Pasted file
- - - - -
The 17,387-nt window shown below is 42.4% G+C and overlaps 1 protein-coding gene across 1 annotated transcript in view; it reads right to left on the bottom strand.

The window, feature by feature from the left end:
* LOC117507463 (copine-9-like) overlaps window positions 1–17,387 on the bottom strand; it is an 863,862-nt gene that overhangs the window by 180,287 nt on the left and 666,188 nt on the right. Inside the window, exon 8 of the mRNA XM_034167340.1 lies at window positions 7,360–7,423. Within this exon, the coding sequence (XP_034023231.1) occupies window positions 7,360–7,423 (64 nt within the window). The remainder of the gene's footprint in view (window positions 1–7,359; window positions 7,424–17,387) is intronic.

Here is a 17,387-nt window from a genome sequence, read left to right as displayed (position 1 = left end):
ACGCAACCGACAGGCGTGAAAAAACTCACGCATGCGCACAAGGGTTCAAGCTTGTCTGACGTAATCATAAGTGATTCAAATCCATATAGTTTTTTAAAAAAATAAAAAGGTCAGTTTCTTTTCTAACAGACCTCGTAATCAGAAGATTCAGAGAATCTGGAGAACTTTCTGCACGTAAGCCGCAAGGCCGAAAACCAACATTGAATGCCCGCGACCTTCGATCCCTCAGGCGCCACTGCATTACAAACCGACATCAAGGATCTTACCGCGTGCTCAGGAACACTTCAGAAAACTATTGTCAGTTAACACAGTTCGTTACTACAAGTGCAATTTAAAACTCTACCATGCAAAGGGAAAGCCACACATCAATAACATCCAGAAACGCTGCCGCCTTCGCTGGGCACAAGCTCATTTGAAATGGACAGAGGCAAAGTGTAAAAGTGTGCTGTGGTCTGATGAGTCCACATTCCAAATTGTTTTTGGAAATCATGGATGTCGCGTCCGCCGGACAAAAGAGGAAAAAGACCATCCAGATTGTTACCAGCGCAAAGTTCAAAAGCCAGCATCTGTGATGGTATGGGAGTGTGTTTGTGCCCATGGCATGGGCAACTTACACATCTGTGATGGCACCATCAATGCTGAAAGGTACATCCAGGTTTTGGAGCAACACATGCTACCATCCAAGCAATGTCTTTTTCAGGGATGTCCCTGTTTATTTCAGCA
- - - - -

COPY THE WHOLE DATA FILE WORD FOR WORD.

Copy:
The 17,387-nt window shown below is 42.4% G+C and overlaps 1 protein-coding gene across 1 annotated transcript in view; it reads right to left on the bottom strand.

The window, feature by feature from the left end:
* LOC117507463 (copine-9-like) overlaps window positions 1–17,387 on the bottom strand; it is an 863,862-nt gene that overhangs the window by 180,287 nt on the left and 666,188 nt on the right. Inside the window, exon 8 of the mRNA XM_034167340.1 lies at window positions 7,360–7,423. Within this exon, the coding sequence (XP_034023231.1) occupies window positions 7,360–7,423 (64 nt within the window). The remainder of the gene's footprint in view (window positions 1–7,359; window positions 7,424–17,387) is intronic.

Here is a 17,387-nt window from a genome sequence, read left to right as displayed (position 1 = left end):
ACGCAACCGACAGGCGTGAAAAAACTCACGCATGCGCACAAGGGTTCAAGCTTGTCTGACGTAATCATAAGTGATTCAAATCCATATAGTTTTTTAAAAAAATAAAAAGGTCAGTTTCTTTTCTAACAGACCTCGTAATCAGAAGATTCAGAGAATCTGGAGAACTTTCTGCACGTAAGCCGCAAGGCCGAAAACCAACATTGAATGCCCGCGACCTTCGATCCCTCAGGCGCCACTGCATTACAAACCGACATCAAGGATCTTACCGCGTGCTCAGGAACACTTCAGAAAACTATTGTCAGTTAACACAGTTCGTTACTACAAGTGCAATTTAAAACTCTACCATGCAAAGGGAAAGCCACACATCAATAACATCCAGAAACGCTGCCGCCTTCGCTGGGCACAAGCTCATTTGAAATGGACAGAGGCAAAGTGTAAAAGTGTGCTGTGGTCTGATGAGTCCACATTCCAAATTGTTTTTGGAAATCATGGATGTCGCGTCCGCCGGACAAAAGAGGAAAAAGACCATCCAGATTGTTACCAGCGCAAAGTTCAAAAGCCAGCATCTGTGATGGTATGGGAGTGTGTTTGTGCCCATGGCATGGGCAACTTACACATCTGTGATGGCACCATCAATGCTGAAAGGTACATCCAGGTTTTGGAGCAACACATGCTACCATCCAAGCAATGTCTTTTTCAGGGATGTCCCTGTTTATTTCAGCA